It is known that central lesions can be treated arthroscopically. Patients are required to use a splint for 1 to 2 wk after the surgical procedure and then start passive and active ROM exercises. Athletes playing sports such as golf are usually able to start their routine training (including ball-contact) after about 3 wk. Full return to competitive sport activities can be achieved in 4-6 wk in these patients. On the contrary, for sports involving significant axial loading forces onto the wrist (such as boxing and gymnastics) full return to competition level may take up to 8-12 wk. Athletes playing sports involving frequent and intense radial-ulnar deviation and rotations of the wrist (such as tennis and padel) may return to competitions in approximately 6-8 wk[1,2,22-27].

The rehabilitation protocol after arthroscopic debridement for peripheral lesions is longer than that described above. In fact, patients require a period of immobilization with a splint or cast for 2-6 wk. This should be followed by a further 6-8 wk of passive and active wrist ROM exercises and strengthening exercises. The return to competitive sport activity may be achieved after 2-3 mo, independent of the type of sport[1,2,22-27].

The return to sport might take longer following surgical treatment of type 2 lesions. A Wafer procedure requires 1-2 wk of immobilization in a splint or cast which should be followed by early active exercises first and strengthening exercises in the second stage. Full return to competition is authorized after 6-8 wk minimum depending on symptoms: The athlete can compete at the end of the rehabilitation protocol when pain free. No differences among the types of sport have been reported[1,2,18-27].

A shortening osteotomy requires 5-6 wk of immobilization, preferably with a cast. This is followed initially by passive and active ROM exercises of the wrist and then by strengthening exercises. Full return to competitive sport may be achieved after 10-12 wk at the earliest. Full bone healing (with radiological evidence from plain radiographs) is necessary in order to allow the athlete to compete again[1,2,18-27].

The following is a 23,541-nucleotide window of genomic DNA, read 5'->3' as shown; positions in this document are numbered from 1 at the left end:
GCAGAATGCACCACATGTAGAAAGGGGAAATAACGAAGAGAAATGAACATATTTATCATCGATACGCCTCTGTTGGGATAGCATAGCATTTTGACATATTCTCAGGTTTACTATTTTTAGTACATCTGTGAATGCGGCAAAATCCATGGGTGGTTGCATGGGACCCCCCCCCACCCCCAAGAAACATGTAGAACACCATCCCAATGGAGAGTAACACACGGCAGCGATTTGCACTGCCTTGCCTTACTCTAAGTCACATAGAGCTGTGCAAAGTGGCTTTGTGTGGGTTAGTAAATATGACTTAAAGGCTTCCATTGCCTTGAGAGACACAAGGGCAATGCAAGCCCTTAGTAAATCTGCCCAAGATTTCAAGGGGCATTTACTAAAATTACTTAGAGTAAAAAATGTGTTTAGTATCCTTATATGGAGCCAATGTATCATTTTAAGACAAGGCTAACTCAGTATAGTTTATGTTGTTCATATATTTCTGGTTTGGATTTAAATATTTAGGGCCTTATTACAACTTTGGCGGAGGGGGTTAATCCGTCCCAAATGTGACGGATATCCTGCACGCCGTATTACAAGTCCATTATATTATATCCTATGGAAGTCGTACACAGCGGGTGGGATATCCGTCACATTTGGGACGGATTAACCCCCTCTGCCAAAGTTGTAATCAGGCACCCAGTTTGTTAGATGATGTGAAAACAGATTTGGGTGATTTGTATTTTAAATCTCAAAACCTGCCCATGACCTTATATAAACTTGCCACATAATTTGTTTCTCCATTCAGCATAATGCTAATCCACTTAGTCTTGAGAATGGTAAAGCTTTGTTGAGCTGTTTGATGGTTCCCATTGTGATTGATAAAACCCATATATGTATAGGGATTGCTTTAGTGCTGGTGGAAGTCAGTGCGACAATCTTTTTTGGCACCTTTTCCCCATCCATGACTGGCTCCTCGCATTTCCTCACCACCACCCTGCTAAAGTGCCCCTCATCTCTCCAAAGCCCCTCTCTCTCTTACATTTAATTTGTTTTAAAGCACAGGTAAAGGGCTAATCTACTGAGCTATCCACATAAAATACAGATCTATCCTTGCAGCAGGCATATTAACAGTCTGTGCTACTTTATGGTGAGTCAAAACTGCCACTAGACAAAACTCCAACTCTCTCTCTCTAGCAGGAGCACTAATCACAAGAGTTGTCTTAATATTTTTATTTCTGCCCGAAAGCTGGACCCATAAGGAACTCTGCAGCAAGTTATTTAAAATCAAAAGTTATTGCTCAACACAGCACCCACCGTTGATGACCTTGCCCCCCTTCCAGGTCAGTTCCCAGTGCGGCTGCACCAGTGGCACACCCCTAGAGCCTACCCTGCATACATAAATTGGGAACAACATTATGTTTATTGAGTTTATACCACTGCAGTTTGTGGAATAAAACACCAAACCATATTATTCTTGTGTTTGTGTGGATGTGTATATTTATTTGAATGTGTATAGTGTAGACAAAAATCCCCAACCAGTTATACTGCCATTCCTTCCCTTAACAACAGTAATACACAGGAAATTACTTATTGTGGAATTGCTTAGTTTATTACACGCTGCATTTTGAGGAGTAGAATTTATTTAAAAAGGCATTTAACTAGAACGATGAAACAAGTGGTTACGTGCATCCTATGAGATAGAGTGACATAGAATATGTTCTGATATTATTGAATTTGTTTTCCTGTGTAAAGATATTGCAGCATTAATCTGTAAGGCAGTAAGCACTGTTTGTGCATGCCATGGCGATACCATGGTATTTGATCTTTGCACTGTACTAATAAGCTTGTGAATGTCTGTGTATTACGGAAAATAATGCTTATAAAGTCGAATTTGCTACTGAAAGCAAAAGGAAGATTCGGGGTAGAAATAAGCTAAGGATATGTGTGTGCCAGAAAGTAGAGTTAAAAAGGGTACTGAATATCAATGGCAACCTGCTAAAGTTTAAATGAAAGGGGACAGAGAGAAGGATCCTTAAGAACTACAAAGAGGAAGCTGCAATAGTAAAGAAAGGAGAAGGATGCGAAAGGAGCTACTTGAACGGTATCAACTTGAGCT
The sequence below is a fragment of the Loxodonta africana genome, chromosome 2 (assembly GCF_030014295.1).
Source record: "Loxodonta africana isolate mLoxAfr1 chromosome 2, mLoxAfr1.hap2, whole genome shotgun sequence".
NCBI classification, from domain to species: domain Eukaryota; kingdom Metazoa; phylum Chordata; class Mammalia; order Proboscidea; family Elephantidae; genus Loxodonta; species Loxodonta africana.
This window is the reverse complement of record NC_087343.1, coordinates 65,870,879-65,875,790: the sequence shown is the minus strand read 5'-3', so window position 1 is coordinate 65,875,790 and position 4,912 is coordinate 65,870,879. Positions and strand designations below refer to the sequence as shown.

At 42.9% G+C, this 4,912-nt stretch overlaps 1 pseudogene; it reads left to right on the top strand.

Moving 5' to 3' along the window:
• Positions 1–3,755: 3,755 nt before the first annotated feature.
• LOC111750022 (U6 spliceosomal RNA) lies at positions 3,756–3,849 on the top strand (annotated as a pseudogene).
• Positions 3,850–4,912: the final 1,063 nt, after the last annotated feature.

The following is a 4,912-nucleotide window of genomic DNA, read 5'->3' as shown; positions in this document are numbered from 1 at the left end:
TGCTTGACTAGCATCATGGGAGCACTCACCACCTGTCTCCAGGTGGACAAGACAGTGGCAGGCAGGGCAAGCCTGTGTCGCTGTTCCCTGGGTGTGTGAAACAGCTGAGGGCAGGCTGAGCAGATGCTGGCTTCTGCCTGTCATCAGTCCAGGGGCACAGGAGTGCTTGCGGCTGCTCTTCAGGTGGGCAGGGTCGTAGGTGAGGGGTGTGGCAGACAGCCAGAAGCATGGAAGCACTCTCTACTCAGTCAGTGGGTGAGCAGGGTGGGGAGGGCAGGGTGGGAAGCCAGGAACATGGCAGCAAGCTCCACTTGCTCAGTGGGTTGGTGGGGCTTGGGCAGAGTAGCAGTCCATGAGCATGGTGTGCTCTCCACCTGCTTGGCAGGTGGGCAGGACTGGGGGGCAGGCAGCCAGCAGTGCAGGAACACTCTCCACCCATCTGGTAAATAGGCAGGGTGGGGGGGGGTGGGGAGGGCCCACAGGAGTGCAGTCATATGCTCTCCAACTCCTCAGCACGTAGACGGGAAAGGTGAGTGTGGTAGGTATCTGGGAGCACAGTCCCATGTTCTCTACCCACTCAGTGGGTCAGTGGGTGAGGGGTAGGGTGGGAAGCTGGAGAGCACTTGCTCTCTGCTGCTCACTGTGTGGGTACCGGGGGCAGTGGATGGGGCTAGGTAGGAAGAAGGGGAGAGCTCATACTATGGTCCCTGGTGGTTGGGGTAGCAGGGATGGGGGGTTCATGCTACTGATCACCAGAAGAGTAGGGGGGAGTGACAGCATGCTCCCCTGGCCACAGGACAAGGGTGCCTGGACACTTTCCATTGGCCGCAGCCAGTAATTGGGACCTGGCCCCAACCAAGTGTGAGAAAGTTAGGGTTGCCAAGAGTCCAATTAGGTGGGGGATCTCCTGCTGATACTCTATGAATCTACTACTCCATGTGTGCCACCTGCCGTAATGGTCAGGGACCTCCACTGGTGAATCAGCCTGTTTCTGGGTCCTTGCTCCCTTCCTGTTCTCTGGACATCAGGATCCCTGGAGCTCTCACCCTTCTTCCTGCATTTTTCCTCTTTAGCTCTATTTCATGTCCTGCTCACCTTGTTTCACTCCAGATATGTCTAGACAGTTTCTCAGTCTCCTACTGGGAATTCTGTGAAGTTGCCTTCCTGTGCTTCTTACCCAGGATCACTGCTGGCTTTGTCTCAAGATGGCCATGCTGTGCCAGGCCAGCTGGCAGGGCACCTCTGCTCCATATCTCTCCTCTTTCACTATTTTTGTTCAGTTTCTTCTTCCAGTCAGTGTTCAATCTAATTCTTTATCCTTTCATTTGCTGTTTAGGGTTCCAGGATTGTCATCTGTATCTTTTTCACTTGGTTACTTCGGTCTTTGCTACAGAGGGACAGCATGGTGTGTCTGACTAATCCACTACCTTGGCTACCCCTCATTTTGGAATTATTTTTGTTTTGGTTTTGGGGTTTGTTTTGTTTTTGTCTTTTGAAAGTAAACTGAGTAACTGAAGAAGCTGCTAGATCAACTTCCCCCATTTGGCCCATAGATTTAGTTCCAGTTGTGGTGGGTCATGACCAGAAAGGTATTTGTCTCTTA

Elite athletes playing certain sports can be aided by the use of taping, splinting or padded casts, especially after Wafer or osteotomy procedures in order to reduce stress. However, not all sports allow the use of these aids. In fact, athletes playing ball contact sports (such as rugby, football, baseball and tennis) cannot fully compete if they require these aids and their rehabilitation protocol might take longer than expected as a consequence. Therefore, protective equipment varies between non-contact and contact sports, and its use may vary even among different roles played by the athletes within the same sport activity[1,2,18-27].

In general, a professional athlete with key roles within the team or with very high potential and expectations can wait until the end of the season to undergo a surgical procedure after sustaining a TFCC injury (and utilize temporary measures such as steroid injections); moreover, the rehabilitation protocols tend to be more intense as the quickest possible return to sport is attempted. On the other hand, professional athletes with lower expectations decide on surgical treatment at an earlier stage and a slightly more prudent rehabilitation protocol is adopted[1,2,18-27].